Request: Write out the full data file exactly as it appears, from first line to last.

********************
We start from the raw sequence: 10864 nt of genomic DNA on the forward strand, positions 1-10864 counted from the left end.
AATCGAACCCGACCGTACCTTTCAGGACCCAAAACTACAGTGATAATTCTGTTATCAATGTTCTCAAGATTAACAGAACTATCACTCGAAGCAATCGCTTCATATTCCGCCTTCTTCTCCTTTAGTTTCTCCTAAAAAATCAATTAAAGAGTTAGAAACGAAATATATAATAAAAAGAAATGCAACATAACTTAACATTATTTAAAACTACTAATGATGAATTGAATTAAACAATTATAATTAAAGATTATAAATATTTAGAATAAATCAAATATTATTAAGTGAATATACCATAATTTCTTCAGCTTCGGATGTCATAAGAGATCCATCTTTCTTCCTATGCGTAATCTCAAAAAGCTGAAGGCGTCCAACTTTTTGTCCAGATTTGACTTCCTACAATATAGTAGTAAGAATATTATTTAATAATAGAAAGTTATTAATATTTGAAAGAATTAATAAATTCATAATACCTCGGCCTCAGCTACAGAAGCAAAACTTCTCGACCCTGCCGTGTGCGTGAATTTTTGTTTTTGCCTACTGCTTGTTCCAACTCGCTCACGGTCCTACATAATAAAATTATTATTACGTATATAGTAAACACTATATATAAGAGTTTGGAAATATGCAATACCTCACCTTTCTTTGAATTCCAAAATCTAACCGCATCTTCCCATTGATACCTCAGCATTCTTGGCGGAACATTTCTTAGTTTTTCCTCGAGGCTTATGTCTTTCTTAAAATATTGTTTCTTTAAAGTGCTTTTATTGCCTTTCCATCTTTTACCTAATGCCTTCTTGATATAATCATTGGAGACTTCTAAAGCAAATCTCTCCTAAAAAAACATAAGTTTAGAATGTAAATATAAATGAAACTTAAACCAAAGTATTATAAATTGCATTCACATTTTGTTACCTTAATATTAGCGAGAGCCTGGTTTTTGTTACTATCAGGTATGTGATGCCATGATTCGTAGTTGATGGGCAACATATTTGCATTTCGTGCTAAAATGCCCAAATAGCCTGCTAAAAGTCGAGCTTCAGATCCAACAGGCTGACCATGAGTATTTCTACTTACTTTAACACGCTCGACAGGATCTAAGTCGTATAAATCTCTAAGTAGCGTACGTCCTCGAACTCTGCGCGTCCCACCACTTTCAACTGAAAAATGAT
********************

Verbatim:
We start from the raw sequence: 10864 nt of genomic DNA on the forward strand, positions 1-10864 counted from the left end.
AATCGAACCCGACCGTACCTTTCAGGACCCAAAACTACAGTGATAATTCTGTTATCAATGTTCTCAAGATTAACAGAACTATCACTCGAAGCAATCGCTTCATATTCCGCCTTCTTCTCCTTTAGTTTCTCCTAAAAAATCAATTAAAGAGTTAGAAACGAAATATATAATAAAAAGAAATGCAACATAACTTAACATTATTTAAAACTACTAATGATGAATTGAATTAAACAATTATAATTAAAGATTATAAATATTTAGAATAAATCAAATATTATTAAGTGAATATACCATAATTTCTTCAGCTTCGGATGTCATAAGAGATCCATCTTTCTTCCTATGCGTAATCTCAAAAAGCTGAAGGCGTCCAACTTTTTGTCCAGATTTGACTTCCTACAATATAGTAGTAAGAATATTATTTAATAATAGAAAGTTATTAATATTTGAAAGAATTAATAAATTCATAATACCTCGGCCTCAGCTACAGAAGCAAAACTTCTCGACCCTGCCGTGTGCGTGAATTTTTGTTTTTGCCTACTGCTTGTTCCAACTCGCTCACGGTCCTACATAATAAAATTATTATTACGTATATAGTAAACACTATATATAAGAGTTTGGAAATATGCAATACCTCACCTTTCTTTGAATTCCAAAATCTAACCGCATCTTCCCATTGATACCTCAGCATTCTTGGCGGAACATTTCTTAGTTTTTCCTCGAGGCTTATGTCTTTCTTAAAATATTGTTTCTTTAAAGTGCTTTTATTGCCTTTCCATCTTTTACCTAATGCCTTCTTGATATAATCATTGGAGACTTCTAAAGCAAATCTCTCCTAAAAAAACATAAGTTTAGAATGTAAATATAAATGAAACTTAAACCAAAGTATTATAAATTGCATTCACATTTTGTTACCTTAATATTAGCGAGAGCCTGGTTTTTGTTACTATCAGGTATGTGATGCCATGATTCGTAGTTGATGGGCAACATATTTGCATTTCGTGCTAAAATGCCCAAATAGCCTGCTAAAAGTCGAGCTTCAGATCCAACAGGCTGACCATGAGTATTTCTACTTACTTTAACACGCTCGACAGGATCTAAGTCGTATAAATCTCTAAGTAGCGTACGTCCTCGAACTCTGCGCGTCCCACCACTTTCAACTGAAAAATGAT